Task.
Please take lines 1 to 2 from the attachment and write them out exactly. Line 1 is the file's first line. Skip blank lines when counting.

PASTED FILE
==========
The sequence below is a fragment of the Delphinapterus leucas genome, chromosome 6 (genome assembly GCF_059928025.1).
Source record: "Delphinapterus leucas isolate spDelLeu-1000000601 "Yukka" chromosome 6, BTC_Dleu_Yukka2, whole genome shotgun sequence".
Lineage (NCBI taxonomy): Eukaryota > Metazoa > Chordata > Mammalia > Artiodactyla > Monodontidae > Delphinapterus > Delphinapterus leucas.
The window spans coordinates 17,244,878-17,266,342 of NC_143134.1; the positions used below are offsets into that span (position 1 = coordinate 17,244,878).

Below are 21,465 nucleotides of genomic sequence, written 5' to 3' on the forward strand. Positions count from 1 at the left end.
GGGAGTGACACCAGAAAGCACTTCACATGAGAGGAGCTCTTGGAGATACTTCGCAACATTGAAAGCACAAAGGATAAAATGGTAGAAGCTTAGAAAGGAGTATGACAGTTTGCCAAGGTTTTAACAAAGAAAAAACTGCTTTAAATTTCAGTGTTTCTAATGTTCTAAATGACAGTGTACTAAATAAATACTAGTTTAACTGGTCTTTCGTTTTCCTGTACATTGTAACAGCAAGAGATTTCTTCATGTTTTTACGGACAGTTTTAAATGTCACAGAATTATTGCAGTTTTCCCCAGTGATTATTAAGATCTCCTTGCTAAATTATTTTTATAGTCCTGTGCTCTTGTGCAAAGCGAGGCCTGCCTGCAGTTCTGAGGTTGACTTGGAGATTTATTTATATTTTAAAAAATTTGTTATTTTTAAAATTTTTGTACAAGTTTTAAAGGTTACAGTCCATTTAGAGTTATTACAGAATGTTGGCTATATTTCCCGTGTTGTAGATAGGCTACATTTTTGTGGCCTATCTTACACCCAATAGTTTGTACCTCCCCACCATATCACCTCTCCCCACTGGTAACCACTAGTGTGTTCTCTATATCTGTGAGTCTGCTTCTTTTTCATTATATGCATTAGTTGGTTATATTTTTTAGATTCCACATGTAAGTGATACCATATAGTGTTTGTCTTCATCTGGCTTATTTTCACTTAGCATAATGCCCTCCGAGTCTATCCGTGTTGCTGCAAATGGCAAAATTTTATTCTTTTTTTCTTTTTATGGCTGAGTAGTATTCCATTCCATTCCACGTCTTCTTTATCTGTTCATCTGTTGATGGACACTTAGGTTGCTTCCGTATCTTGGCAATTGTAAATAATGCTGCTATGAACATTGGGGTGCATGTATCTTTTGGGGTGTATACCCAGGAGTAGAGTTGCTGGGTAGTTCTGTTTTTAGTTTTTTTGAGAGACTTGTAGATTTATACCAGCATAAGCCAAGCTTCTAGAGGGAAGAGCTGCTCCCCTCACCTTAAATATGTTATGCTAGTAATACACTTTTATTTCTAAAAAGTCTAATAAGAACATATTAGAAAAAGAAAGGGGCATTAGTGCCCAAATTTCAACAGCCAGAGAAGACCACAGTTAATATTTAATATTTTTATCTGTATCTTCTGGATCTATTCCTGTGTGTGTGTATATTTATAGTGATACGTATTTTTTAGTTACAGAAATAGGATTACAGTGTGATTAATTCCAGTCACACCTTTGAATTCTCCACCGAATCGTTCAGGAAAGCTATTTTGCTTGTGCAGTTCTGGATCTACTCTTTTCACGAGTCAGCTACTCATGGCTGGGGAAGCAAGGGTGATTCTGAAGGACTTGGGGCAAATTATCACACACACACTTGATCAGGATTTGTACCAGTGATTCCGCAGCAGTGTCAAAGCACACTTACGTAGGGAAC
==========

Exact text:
The sequence below is a fragment of the Delphinapterus leucas genome, chromosome 6 (genome assembly GCF_059928025.1).
Source record: "Delphinapterus leucas isolate spDelLeu-1000000601 "Yukka" chromosome 6, BTC_Dleu_Yukka2, whole genome shotgun sequence".